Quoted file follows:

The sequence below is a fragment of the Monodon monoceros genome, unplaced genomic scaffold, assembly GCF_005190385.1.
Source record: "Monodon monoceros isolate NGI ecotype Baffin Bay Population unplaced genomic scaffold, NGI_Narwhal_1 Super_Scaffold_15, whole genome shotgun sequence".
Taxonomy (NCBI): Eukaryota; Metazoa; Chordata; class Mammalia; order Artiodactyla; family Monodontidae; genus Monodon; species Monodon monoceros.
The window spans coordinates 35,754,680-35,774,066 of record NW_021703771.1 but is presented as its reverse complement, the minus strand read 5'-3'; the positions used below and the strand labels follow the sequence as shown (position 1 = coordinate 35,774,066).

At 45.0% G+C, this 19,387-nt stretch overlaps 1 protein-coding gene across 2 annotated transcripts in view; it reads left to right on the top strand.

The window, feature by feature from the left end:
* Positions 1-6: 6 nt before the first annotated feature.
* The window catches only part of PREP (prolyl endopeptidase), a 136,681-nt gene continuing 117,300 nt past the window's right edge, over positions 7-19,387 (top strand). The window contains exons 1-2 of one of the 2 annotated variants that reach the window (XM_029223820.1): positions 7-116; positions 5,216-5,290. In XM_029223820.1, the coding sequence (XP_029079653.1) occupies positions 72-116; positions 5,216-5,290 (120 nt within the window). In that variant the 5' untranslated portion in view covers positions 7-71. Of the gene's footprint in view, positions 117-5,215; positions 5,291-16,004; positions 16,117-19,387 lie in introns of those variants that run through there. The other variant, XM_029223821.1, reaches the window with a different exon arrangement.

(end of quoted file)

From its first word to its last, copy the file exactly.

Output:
The sequence below is a fragment of the Monodon monoceros genome, unplaced genomic scaffold, assembly GCF_005190385.1.
Source record: "Monodon monoceros isolate NGI ecotype Baffin Bay Population unplaced genomic scaffold, NGI_Narwhal_1 Super_Scaffold_15, whole genome shotgun sequence".
Taxonomy (NCBI): Eukaryota; Metazoa; Chordata; class Mammalia; order Artiodactyla; family Monodontidae; genus Monodon; species Monodon monoceros.
The window spans coordinates 35,754,680-35,774,066 of record NW_021703771.1 but is presented as its reverse complement, the minus strand read 5'-3'; the positions used below and the strand labels follow the sequence as shown (position 1 = coordinate 35,774,066).

At 45.0% G+C, this 19,387-nt stretch overlaps 1 protein-coding gene across 2 annotated transcripts in view; it reads left to right on the top strand.

The window, feature by feature from the left end:
* Positions 1-6: 6 nt before the first annotated feature.
* The window catches only part of PREP (prolyl endopeptidase), a 136,681-nt gene continuing 117,300 nt past the window's right edge, over positions 7-19,387 (top strand). The window contains exons 1-2 of one of the 2 annotated variants that reach the window (XM_029223820.1): positions 7-116; positions 5,216-5,290. In XM_029223820.1, the coding sequence (XP_029079653.1) occupies positions 72-116; positions 5,216-5,290 (120 nt within the window). In that variant the 5' untranslated portion in view covers positions 7-71. Of the gene's footprint in view, positions 117-5,215; positions 5,291-16,004; positions 16,117-19,387 lie in introns of those variants that run through there. The other variant, XM_029223821.1, reaches the window with a different exon arrangement.